There is going to be at least one more new grocery store opening in the Twin Cities this week, a gleaming Hy-Vee store in Shakopee.
Grocery shoppers in the area didn’t really need another store, of course, this one just a three-minute drive from Cub Foods and Target stores. Hy-Vee’s entrance into the market is one reason a consultant this summer called the Twin Cities “one of the most over-stored grocery markets in the country.”
And that is saying something. At last count there was more than 4 square feet of grocery retailing space for every person in the country, twice as much as there was 30 years ago.
There seem to be too many restaurants, too, and the New York Times helpfully tried to identify the problem last week as simply “Wall Street.”
That is not giving private equity mangers and other people with money nearly enough credit for knowing what they are doing. It is true professional investors have funded a lot of grocery and restaurant projects — but only the ones that would generate a return on their money.
Hy-Vee is owned by its management and employees, and a company spokesperson said it generally expands with the cash generated by operations.
And while this market might have too many stores, you know that if Hy-Vee produced its analysis on the Shakopee store, the spreadsheet would show a solid return on what it cost to build and open.
That means the owners of the Cub down the street have a choice. Keep investing their own capital to defend their market share? That might be a good decision — if they can see a path to earning a good rate of return.
That is business. Allocating capital is as fundamental to owning a successful business as planting in the spring is to Minnesota corn farmers. Small business owners, the best of them anyway, seem to do it in their head.
This is so fundamental that it is worth going over again. The business owner’s goal isn’t to have money left over after paying the bills. It is to have enough money left over after expenses to also pay for all the capital being used in the business, too.
Capital isn’t free. Bank loans cost interest, but the owner’s money comes at a big cost, too.
Just like bankers who have choices of whom they want to lend money to, owners have plenty of choices for every dollar they control. And they are restless.
It’s curious how poorly understood this seems to be. Around the coffee pot, you may hear grumbling because the company has a lot of cash or maybe the owner seems very rich, so workers should be getting big raises. Really, the owner can easily afford them.
Business simply doesn’t work that way. If rising costs for wage increases erode the return on invested capital in the business, it may occur to the owners that they can get a better risk-adjusted rate of return by building an apartment building or even sticking the money in a stock index mutual fund.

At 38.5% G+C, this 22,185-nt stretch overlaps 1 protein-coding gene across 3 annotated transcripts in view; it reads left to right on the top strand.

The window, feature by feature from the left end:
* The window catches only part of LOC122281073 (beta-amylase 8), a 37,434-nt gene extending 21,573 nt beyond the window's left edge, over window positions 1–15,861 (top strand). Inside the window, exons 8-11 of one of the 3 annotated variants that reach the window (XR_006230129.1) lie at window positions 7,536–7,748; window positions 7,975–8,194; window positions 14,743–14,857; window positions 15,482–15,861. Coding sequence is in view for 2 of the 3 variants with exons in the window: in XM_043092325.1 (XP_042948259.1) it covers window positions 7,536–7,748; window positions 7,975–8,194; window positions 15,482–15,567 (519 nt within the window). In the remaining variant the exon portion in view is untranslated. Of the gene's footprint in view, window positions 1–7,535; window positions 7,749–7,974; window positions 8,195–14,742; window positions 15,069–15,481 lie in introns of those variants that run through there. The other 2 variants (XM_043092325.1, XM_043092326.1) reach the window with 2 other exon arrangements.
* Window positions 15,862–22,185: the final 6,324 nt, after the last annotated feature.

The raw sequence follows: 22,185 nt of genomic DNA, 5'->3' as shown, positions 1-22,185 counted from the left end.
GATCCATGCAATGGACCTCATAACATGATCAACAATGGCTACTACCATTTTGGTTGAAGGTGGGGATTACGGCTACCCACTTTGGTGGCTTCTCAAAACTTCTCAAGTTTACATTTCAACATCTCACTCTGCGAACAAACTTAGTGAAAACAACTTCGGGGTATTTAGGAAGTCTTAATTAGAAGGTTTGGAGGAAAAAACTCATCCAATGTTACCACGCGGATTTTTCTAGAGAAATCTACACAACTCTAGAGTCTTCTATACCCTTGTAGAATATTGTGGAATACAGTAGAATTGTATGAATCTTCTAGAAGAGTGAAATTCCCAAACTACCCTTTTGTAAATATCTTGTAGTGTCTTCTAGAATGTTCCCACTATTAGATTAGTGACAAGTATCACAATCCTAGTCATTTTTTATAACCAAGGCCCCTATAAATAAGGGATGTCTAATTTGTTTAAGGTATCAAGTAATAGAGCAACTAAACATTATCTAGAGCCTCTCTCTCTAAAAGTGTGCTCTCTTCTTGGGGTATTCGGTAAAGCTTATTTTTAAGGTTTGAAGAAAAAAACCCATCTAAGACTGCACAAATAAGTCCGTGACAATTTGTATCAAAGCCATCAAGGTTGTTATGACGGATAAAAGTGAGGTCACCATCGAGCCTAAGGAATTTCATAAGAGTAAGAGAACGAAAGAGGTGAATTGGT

That means the smart thing to do is to take money out of the business. So never mind a raise. There could even be layoffs.
Managers of a big company like 3M Co. understand that they have to compete for capital. They understand that they may not go head-to-head for customers with a health insurer like UnitedHealth Group, but they sure compete in the same market for capital.
Making more money after taxes is only one way to increase the rate of return and remain competitive in the market for capital.
Another way is to make the same amount of money while using a lot less capital.
Some industries have shown better returns than others over the long term. The one real head-scratcher, when looking at historical returns on invested capital, isn’t grocery retailing but the airline business.
It wasn’t until 2015, many decades after Delta Air Lines started carrying passengers, that the airline industry as a whole made enough money in a year to cover the cost of all the capital it deployed, according to the McKinsey & Co. consulting firm.
The decisions about how capital gets deployed also help explain why so many industries are cyclical. A great example is the insurance industry, known for its ups and downs. Over the course of years, the industry will swing from a “soft” market to “hard” market.
In a soft market, insurance rates slip, underwriting standards loosen and there is lots of competition. Why? The industry had too much capital competing for returns, so returns slipped.
You can guess what happens next. With returns down, competitors leave insurance markets, underwriters get a lot pickier about whom they want to insure and prices increase. And eventually returns on capital start to increase.
The same dynamic is at work in the restaurant and grocery industries, too. There has certainly been a lot of new development, and if returns get tougher to come by these industries will attract less capital and development will slow. But you can’t say that the people who put money into restaurants didn’t know what they were doing.
It is easy to understand why investors liked Buffalo Wild Wings. Its average annual return on invested capital for the last 10 full fiscal years exceeded 15 percent, according to Morningstar, Inc. The most recent returns haven’t been quite as good, and that explains how the firm ended up with a determined activist investor demanding changes.
For an example of a far less successful restaurant company, there is no need to look further than a publicly held franchisee of Buffalo Wild Wings restaurants based in Michigan called Diversified Restaurant Holdings. This company’s annual return on invested capital over that same 10-year period amounted to only 1.8 percent.
Between two options, Buffalo Wild Wings was a far better option for capital. Come to think of it, so was a passbook savings account.